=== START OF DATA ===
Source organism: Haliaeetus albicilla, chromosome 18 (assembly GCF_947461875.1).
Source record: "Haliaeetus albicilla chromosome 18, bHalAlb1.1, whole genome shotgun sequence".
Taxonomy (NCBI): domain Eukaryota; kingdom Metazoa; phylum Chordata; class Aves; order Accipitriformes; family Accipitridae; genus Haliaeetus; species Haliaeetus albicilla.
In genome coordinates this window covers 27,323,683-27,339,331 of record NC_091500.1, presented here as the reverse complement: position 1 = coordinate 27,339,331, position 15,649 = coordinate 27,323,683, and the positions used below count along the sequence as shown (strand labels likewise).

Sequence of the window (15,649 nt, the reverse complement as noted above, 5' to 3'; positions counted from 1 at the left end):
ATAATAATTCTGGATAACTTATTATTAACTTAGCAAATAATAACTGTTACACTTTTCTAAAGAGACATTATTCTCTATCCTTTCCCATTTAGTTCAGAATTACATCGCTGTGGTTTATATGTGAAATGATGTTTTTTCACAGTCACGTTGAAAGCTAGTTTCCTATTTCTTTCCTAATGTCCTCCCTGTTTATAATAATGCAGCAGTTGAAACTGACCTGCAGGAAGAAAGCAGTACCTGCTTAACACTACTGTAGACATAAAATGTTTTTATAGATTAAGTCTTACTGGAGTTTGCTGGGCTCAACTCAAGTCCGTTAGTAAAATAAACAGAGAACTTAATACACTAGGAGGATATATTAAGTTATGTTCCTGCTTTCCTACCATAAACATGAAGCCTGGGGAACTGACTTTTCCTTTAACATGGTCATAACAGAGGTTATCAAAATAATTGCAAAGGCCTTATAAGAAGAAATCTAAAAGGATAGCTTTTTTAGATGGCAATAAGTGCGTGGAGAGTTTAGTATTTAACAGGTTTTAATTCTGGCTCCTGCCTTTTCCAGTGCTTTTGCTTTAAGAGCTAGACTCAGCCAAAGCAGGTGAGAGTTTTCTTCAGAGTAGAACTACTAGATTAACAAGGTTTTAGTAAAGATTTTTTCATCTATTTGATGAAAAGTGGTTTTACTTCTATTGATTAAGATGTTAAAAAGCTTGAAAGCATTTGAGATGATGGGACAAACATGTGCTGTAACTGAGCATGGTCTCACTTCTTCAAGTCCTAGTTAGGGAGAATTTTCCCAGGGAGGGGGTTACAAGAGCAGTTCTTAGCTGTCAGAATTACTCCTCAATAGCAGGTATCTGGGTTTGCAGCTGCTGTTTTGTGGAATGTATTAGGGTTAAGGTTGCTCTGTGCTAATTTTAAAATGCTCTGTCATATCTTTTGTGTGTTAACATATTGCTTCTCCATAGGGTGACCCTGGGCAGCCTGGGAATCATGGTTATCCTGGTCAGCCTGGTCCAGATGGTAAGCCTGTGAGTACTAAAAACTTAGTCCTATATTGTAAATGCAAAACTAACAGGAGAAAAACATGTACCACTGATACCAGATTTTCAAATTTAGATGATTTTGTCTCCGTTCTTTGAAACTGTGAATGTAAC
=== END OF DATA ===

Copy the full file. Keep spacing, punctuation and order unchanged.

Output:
Source organism: Haliaeetus albicilla, chromosome 18 (assembly GCF_947461875.1).
Source record: "Haliaeetus albicilla chromosome 18, bHalAlb1.1, whole genome shotgun sequence".
Taxonomy (NCBI): domain Eukaryota; kingdom Metazoa; phylum Chordata; class Aves; order Accipitriformes; family Accipitridae; genus Haliaeetus; species Haliaeetus albicilla.
In genome coordinates this window covers 27,323,683-27,339,331 of record NC_091500.1, presented here as the reverse complement: position 1 = coordinate 27,339,331, position 15,649 = coordinate 27,323,683, and the positions used below count along the sequence as shown (strand labels likewise).

Sequence of the window (15,649 nt, the reverse complement as noted above, 5' to 3'; positions counted from 1 at the left end):
ATAATAATTCTGGATAACTTATTATTAACTTAGCAAATAATAACTGTTACACTTTTCTAAAGAGACATTATTCTCTATCCTTTCCCATTTAGTTCAGAATTACATCGCTGTGGTTTATATGTGAAATGATGTTTTTTCACAGTCACGTTGAAAGCTAGTTTCCTATTTCTTTCCTAATGTCCTCCCTGTTTATAATAATGCAGCAGTTGAAACTGACCTGCAGGAAGAAAGCAGTACCTGCTTAACACTACTGTAGACATAAAATGTTTTTATAGATTAAGTCTTACTGGAGTTTGCTGGGCTCAACTCAAGTCCGTTAGTAAAATAAACAGAGAACTTAATACACTAGGAGGATATATTAAGTTATGTTCCTGCTTTCCTACCATAAACATGAAGCCTGGGGAACTGACTTTTCCTTTAACATGGTCATAACAGAGGTTATCAAAATAATTGCAAAGGCCTTATAAGAAGAAATCTAAAAGGATAGCTTTTTTAGATGGCAATAAGTGCGTGGAGAGTTTAGTATTTAACAGGTTTTAATTCTGGCTCCTGCCTTTTCCAGTGCTTTTGCTTTAAGAGCTAGACTCAGCCAAAGCAGGTGAGAGTTTTCTTCAGAGTAGAACTACTAGATTAACAAGGTTTTAGTAAAGATTTTTTCATCTATTTGATGAAAAGTGGTTTTACTTCTATTGATTAAGATGTTAAAAAGCTTGAAAGCATTTGAGATGATGGGACAAACATGTGCTGTAACTGAGCATGGTCTCACTTCTTCAAGTCCTAGTTAGGGAGAATTTTCCCAGGGAGGGGGTTACAAGAGCAGTTCTTAGCTGTCAGAATTACTCCTCAATAGCAGGTATCTGGGTTTGCAGCTGCTGTTTTGTGGAATGTATTAGGGTTAAGGTTGCTCTGTGCTAATTTTAAAATGCTCTGTCATATCTTTTGTGTGTTAACATATTGCTTCTCCATAGGGTGACCCTGGGCAGCCTGGGAATCATGGTTATCCTGGTCAGCCTGGTCCAGATGGTAAGCCTGTGAGTACTAAAAACTTAGTCCTATATTGTAAATGCAAAACTAACAGGAGAAAAACATGTACCACTGATACCAGATTTTCAAATTTAGATGATTTTGTCTCCGTTCTTTGAAACTGTGAATGTAAC